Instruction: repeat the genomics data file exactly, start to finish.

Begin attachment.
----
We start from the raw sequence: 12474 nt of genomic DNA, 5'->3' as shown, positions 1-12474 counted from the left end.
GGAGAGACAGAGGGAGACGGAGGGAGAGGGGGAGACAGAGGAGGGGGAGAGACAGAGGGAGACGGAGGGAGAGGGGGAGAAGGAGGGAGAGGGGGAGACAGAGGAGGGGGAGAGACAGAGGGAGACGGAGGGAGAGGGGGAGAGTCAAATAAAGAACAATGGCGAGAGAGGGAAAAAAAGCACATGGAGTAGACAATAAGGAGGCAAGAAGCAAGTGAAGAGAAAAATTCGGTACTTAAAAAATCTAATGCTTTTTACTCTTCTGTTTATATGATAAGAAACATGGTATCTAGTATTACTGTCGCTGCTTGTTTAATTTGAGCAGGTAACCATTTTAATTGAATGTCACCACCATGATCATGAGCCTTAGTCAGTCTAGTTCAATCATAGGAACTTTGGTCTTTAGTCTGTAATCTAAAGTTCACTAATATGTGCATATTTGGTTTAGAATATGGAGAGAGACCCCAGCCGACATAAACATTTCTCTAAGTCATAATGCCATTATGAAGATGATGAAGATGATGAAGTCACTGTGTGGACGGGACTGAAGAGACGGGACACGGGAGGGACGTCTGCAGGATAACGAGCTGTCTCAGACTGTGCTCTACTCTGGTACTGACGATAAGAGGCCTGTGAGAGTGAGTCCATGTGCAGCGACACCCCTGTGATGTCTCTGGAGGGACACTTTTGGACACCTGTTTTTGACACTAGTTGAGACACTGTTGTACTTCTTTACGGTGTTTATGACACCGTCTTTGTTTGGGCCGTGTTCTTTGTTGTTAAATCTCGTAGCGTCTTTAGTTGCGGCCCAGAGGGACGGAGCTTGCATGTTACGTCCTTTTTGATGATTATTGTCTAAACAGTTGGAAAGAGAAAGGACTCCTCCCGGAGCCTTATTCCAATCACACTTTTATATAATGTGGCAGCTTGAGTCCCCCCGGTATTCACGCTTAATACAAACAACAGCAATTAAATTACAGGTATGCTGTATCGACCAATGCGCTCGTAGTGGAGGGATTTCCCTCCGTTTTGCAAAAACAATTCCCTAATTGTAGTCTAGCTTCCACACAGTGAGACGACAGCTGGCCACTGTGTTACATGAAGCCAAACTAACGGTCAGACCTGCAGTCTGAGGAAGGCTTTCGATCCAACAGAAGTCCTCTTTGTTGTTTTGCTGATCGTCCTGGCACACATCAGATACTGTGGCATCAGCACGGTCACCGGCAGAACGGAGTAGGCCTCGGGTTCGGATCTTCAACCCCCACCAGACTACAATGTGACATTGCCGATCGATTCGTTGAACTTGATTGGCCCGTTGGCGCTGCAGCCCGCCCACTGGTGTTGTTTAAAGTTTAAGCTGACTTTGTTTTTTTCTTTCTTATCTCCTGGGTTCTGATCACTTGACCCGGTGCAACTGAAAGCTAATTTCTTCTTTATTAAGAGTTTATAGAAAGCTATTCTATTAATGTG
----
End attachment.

We start from the raw sequence: 12474 nt of genomic DNA, 5'->3' as shown, positions 1-12474 counted from the left end.
GGAGAGACAGAGGGAGACGGAGGGAGAGGGGGAGACAGAGGAGGGGGAGAGACAGAGGGAGACGGAGGGAGAGGGGGAGAAGGAGGGAGAGGGGGAGACAGAGGAGGGGGAGAGACAGAGGGAGACGGAGGGAGAGGGGGAGAGTCAAATAAAGAACAATGGCGAGAGAGGGAAAAAAAGCACATGGAGTAGACAATAAGGAGGCAAGAAGCAAGTGAAGAGAAAAATTCGGTACTTAAAAAATCTAATGCTTTTTACTCTTCTGTTTATATGATAAGAAACATGGTATCTAGTATTACTGTCGCTGCTTGTTTAATTTGAGCAGGTAACCATTTTAATTGAATGTCACCACCATGATCATGAGCCTTAGTCAGTCTAGTTCAATCATAGGAACTTTGGTCTTTAGTCTGTAATCTAAAGTTCACTAATATGTGCATATTTGGTTTAGAATATGGAGAGAGACCCCAGCCGACATAAACATTTCTCTAAGTCATAATGCCATTATGAAGATGATGAAGATGATGAAGTCACTGTGTGGACGGGACTGAAGAGACGGGACACGGGAGGGACGTCTGCAGGATAACGAGCTGTCTCAGACTGTGCTCTACTCTGGTACTGACGATAAGAGGCCTGTGAGAGTGAGTCCATGTGCAGCGACACCCCTGTGATGTCTCTGGAGGGACACTTTTGGACACCTGTTTTTGACACTAGTTGAGACACTGTTGTACTTCTTTACGGTGTTTATGACACCGTCTTTGTTTGGGCCGTGTTCTTTGTTGTTAAATCTCGTAGCGTCTTTAGTTGCGGCCCAGAGGGACGGAGCTTGCATGTTACGTCCTTTTTGATGATTATTGTCTAAACAGTTGGAAAGAGAAAGGACTCCTCCCGGAGCCTTATTCCAATCACACTTTTATATAATGTGGCAGCTTGAGTCCCCCCGGTATTCACGCTTAATACAAACAACAGCAATTAAATTACAGGTATGCTGTATCGACCAATGCGCTCGTAGTGGAGGGATTTCCCTCCGTTTTGCAAAAACAATTCCCTAATTGTAGTCTAGCTTCCACACAGTGAGACGACAGCTGGCCACTGTGTTACATGAAGCCAAACTAACGGTCAGACCTGCAGTCTGAGGAAGGCTTTCGATCCAACAGAAGTCCTCTTTGTTGTTTTGCTGATCGTCCTGGCACACATCAGATACTGTGGCATCAGCACGGTCACCGGCAGAACGGAGTAGGCCTCGGGTTCGGATCTTCAACCCCCACCAGACTACAATGTGACATTGCCGATCGATTCGTTGAACTTGATTGGCCCGTTGGCGCTGCAGCCCGCCCACTGGTGTTGTTTAAAGTTTAAGCTGACTTTGTTTTTTTCTTTCTTATCTCCTGGGTTCTGATCACTTGACCCGGTGCAACTGAAAGCTAATTTCTTCTTTATTAAGAGTTTATAGAAAGCTATTCTATTAATGTG